Tuesday, April 3, 2012

AVC: Initial Data Logging

Data Bus prepares for a nighttime logging mission
After all these many months Data Bus finally logged some real world data! What excitement! Two weeks away from the big demo! Eek!

Why'd I wait so long to run the robot in the real world? I wanted to take my time understanding the problem better than I did last time so I would be, hopefully, less surprised by the results and closer to a working solution.

Here are the results of three separate runs, driving the robot around slowly outside the house AND two runs at Sparkfun!

Data Bus is now running the new Venus6 GPS with a patch antenna on the roof on top of a ground plane. I drove the Bus along the curbs of the street for a reference point. The plot is relatively accurate in shape to the path I took. It's a bit offset. The GPS had a very good fix when I started.

I was picking up something from one of my fellow roboticists and found myself a stone's throw from Sparkfun so I figured why not give it a go. Here's a plot of two runs. The red plot I'll explain in a sec but the green plot is the one driving around the building.

Overall it looks surprisingly good. The worst inaccuracy is on the west side, the "urban canyon". The robot actually followed a fairly straight path relatively close to the curb. The east side path is relatively straight but seems shifted west a few feet from reality.

Here's the gyro plot from driving around in figure eights outside the house. I think this looks good. Not a lot of noise. Seems like plausible output.

The plot below is from integrating the raw output from another run, driving a rectangular pattern in the street. I didn't scale the gyro raw data to degrees per second, so the integrated raw gyro data is only proportional to heading.

The shape looks plausible, at least. Starting out in one direction, going across the street, then slowly turning right, then driving straight for awhile down the street, driving right again coming back across the street, then turning back and driving straight back up the street to the start.

I'll have to scale the data to deg/sec then compare to the GPS heading. Also, it looks like there's a little bit of drift. Won't know until I analyze further. I also need to calibrate the gyros. I've been putting that off.

I ran the raw 2D magnetometer values through a solver to find the best scale and offset values. Then I plotted the corrected X and Y values from the magnetometer. The following looks sort of like a circle, but a bit on the noisy side. Except...

...look at the lower right corner. Doesn't it look like two separate lines? Uh oh.

Another thing to look at is magnitude across various headings. If offset and scale calibration are correct, then the magnitude of the magnetic vector should be uniform at all headings. That is, plotting magnitude of the magnetic vector versus X (or Y) should  resemble a straight, albeit noisy, line.

The plots I got seemed to have around 10 degrees of noise, much more than I expected. Too noisy to make out any line at all.

Maybe the street tilt plus body lean is playing in here? At Sparkfun, I drove the vehicle slowly in large clockwise and counter-clockwise circles to eliminate tilt as the source of error and to try and isolate the cause of any noise. That's the red track plot above and below.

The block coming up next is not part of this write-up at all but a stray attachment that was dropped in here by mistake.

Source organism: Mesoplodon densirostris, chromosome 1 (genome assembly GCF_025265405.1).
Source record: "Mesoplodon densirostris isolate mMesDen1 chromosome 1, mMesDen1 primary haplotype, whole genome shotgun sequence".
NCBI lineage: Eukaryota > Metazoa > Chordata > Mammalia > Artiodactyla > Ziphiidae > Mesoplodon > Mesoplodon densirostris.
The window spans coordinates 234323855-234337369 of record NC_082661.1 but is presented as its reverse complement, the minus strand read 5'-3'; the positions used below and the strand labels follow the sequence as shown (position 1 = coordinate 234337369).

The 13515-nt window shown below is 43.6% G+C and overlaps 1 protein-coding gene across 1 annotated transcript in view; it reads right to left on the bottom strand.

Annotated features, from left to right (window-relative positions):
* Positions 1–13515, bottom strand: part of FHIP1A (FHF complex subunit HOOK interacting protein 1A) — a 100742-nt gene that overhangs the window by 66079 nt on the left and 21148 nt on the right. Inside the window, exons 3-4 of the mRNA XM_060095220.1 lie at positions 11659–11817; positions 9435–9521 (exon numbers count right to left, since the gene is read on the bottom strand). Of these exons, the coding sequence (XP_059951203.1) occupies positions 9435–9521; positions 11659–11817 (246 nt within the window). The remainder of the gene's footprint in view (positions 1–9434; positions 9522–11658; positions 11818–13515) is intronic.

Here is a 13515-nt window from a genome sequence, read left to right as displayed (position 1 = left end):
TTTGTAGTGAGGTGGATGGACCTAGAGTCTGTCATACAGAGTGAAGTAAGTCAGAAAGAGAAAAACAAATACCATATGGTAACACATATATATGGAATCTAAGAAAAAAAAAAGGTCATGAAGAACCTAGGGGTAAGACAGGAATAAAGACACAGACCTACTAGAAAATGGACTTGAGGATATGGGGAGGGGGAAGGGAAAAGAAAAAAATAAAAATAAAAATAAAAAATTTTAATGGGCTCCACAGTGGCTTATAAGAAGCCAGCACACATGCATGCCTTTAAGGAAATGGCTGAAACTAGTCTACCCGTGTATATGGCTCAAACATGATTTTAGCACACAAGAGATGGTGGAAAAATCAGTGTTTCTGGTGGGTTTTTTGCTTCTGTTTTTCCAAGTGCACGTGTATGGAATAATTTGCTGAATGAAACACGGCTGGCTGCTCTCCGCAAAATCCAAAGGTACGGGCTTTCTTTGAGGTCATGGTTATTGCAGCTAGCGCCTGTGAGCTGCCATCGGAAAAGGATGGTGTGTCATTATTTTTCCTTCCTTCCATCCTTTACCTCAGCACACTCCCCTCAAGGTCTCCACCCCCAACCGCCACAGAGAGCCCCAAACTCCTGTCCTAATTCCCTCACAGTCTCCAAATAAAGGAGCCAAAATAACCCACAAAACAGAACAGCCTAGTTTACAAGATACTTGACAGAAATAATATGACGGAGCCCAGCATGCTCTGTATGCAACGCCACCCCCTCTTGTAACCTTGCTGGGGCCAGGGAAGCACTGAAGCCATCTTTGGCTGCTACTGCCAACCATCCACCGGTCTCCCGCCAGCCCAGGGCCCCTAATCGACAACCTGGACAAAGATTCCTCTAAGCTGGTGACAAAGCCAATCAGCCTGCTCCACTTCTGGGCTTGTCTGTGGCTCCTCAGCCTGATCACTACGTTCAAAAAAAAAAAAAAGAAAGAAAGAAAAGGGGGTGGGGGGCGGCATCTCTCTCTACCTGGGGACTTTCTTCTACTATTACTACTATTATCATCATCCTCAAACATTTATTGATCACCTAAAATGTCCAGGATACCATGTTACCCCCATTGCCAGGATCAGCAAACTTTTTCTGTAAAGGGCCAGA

Here's the plot of the 2d magnetometer X-Y plot after going through the solver.

It looks kind of messy. What is going on here? It almost looks like there's different circles appearing.

Perhaps current is playing in. I plotted magnitude error versus  current and came up with this amorphous blob. Suggesting that current isn't related to magnitude error.

What if I plot magnitude error versus position? Could the magnetic field differ from one area to the next? I plotted error magnitude versus latitude and longitude. Though it's hard to make out in a 2d representation, here, when you move the plot around interactively, it seems clear that error is related to position.

Since I was driving in a circle, position and heading are related. So is error just related to heading? Could be. Here's a plot of GPS heading and magnitude error. Your thoughts?

The final verification would come from driving the vehicle around in random directions and mapping out the magnetic field vector magnitude at each position. More importantly, will continuous compass calibration help improve heading accuracy, or should I ditch the compass entirely?

Here's a plot of speed computed from the encoders. I'm running the computation at 50Hz. The scale error is due to one plot in mph and the other in m/s. Even correcting for that the encoder and gps speed differ by  more than 10%. Time to recheck the odometer calibration.

More obvious is the wicked encoder quantization error. The high update rate and low speed are at fault. I will try updating speed calculations less often and see if that doesn't improve resolution a bit.

I may try dithering and filtering. I'm curious to see how that will work in real life. But really distance is the key for position estimation. Encoders measure that directly. I'll look at that separately.

Also of interest is that the GPS data lags the encoder data by about 1 second. I saw this last year with the SiRF III chip. I wonder if loading the high dynamics version of the firmware will reduce the lag.

Well, in contrast to last time, I actually feel better having logged, plotted, and analyzed data. Sure, there are problems but they seem familiar and understandable, and I'm pretty sure I can make improvements.

There's more analysis to do, position estimation and heading code to prototype then implement on the robot, and a slew of other things in the next two weeks.

For once, though, I feel like maybe, just maybe, I can pull this off.

No comments:

Post a Comment

Note: Only a member of this blog may post a comment.